Archive for June, 2010

Revisiting a Blown Call from the 2009 Playoffs

By now, just about everyone knows about how umpire Jim Joyce blew a call during Armando Galarraga’s start against the Cleveland Indians, which cost him the 21st perfect game in major league history. Instantly after Joyce’s error was discovered, fans were calling for Joyce to be fired. However, he certainly isn’t the first umpire fans have wanted removed from the game, and he certainly won’t be the last.

For those that remember, Tim McClelland had his own controversy during the 2009 ALCS between the New York Yankees and the Los Angeles Angels. Long story short, during Game 4, Nick Swisher was at third base when Johnny Damon lined out to center fielder Torii Hunter. Swisher tagged up and presumably scored, until the Angels appealed that Swisher left third too early. McClelland agreed with the Angels and called Swisher out. Here is the video of the play. (Only the first 45 seconds is necessary to watch.)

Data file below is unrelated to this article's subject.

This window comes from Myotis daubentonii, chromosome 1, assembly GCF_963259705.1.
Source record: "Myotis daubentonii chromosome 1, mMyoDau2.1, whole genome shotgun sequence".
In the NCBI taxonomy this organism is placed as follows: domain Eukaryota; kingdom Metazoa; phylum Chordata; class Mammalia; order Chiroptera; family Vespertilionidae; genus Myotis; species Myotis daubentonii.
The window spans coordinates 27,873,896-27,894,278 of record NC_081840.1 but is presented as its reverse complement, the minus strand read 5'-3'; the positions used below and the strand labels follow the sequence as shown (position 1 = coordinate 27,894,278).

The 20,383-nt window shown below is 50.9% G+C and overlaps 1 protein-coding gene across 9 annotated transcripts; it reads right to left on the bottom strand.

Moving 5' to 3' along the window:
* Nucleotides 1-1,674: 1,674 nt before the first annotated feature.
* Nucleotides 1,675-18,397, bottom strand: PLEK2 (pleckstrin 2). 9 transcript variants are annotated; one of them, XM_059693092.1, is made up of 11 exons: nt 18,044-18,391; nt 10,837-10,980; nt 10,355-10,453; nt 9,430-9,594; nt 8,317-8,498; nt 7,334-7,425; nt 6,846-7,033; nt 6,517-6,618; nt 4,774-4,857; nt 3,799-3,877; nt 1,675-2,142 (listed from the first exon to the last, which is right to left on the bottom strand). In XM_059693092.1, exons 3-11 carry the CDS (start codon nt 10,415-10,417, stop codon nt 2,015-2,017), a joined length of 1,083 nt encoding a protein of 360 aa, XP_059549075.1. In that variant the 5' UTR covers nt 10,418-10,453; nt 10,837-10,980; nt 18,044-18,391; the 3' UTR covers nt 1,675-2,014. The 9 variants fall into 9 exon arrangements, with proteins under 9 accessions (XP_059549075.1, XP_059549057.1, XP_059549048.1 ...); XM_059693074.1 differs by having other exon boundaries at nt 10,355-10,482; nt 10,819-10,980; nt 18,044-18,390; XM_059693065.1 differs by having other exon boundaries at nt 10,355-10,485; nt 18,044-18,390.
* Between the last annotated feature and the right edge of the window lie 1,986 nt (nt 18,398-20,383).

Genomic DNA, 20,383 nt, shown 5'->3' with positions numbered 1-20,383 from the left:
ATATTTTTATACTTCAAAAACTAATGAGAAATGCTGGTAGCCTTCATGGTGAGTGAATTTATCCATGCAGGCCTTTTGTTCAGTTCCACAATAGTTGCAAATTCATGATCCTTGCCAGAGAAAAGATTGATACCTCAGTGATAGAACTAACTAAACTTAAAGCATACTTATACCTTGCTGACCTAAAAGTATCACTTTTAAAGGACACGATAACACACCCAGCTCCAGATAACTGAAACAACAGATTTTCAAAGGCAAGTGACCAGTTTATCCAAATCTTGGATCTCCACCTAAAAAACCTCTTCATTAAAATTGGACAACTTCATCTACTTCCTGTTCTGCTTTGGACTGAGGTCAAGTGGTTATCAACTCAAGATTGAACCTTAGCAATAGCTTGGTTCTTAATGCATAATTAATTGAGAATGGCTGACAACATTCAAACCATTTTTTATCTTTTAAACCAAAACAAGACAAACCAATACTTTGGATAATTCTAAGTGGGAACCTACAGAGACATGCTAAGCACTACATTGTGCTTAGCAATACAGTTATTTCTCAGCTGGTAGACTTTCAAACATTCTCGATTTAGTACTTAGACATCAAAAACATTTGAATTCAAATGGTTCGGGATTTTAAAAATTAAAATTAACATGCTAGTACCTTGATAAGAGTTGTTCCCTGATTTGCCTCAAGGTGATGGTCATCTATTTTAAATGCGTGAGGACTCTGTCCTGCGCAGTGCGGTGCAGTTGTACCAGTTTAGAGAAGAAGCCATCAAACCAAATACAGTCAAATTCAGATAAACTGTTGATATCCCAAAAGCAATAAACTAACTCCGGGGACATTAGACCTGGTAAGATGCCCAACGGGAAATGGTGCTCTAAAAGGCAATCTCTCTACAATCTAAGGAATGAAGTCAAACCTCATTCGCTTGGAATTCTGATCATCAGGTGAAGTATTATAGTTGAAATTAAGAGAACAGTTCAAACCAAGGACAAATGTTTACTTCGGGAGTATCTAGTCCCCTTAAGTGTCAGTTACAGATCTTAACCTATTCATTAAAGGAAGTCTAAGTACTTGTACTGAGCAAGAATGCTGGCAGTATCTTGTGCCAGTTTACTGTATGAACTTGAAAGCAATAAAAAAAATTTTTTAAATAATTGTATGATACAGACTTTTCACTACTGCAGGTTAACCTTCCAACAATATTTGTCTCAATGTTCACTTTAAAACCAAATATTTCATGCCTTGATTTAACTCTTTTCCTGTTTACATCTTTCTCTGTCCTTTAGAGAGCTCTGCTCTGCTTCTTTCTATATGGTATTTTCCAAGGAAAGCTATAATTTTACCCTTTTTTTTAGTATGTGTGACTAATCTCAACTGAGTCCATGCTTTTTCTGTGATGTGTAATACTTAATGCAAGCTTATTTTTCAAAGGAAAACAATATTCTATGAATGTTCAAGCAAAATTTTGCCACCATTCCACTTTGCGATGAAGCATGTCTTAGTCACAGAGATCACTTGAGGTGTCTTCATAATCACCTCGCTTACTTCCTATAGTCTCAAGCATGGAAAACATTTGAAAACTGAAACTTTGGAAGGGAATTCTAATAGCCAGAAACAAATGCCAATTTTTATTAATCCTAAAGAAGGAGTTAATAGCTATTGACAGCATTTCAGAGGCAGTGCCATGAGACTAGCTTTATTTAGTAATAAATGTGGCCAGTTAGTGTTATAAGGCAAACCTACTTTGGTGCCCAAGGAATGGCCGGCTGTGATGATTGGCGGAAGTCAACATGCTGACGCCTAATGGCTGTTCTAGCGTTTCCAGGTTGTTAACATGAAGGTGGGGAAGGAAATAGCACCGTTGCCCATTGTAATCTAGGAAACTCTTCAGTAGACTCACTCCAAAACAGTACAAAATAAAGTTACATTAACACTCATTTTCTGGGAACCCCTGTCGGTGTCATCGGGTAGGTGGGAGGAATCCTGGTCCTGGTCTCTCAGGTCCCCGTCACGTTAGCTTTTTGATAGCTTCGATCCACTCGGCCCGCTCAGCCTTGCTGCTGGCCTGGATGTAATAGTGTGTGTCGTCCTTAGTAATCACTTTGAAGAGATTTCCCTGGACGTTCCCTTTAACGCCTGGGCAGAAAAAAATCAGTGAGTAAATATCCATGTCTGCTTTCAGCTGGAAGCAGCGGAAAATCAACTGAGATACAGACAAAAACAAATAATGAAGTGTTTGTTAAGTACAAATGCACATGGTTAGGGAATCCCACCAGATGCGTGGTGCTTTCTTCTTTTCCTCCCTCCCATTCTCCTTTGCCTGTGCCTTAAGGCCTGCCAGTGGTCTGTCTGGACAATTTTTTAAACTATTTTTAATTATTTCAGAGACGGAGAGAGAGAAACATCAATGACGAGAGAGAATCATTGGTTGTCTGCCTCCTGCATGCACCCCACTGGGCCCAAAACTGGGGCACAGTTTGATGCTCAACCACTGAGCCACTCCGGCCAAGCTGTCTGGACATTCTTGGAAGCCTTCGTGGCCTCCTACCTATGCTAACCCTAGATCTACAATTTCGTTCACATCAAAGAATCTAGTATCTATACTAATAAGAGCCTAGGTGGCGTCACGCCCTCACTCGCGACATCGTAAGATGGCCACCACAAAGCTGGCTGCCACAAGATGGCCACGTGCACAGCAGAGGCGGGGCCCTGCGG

From personal experience, it seems like we blame an umpire for a bad call without ever attempting to understand why the bad call was made. From the video, it’s clear that McClelland wasn’t directly watching Swisher when Torii Hunter caught Johnny Damon’s fly ball, but no one, not even FOX announcers Tim McCarver or Joe Buck, even bothered to explain why he wasn’t looking at Swisher. Back in October, I found a possibility as to why McClelland blew the call, and I will walk you through my reasoning here.

1. McClelland’s Positioning

Note: I have worked two summers as a baseball umpire for a middle school league. I understand that middle school children and professional athletes are very different, but I still had to learn positioning for certain plays, similar to the MLB umpires. During tag-up plays, I’ve been taught to line up the runner and fielder such that I can see both when the catch is made and when the runner’s foot leaves the base. Basically, this is exactly what you’d expect.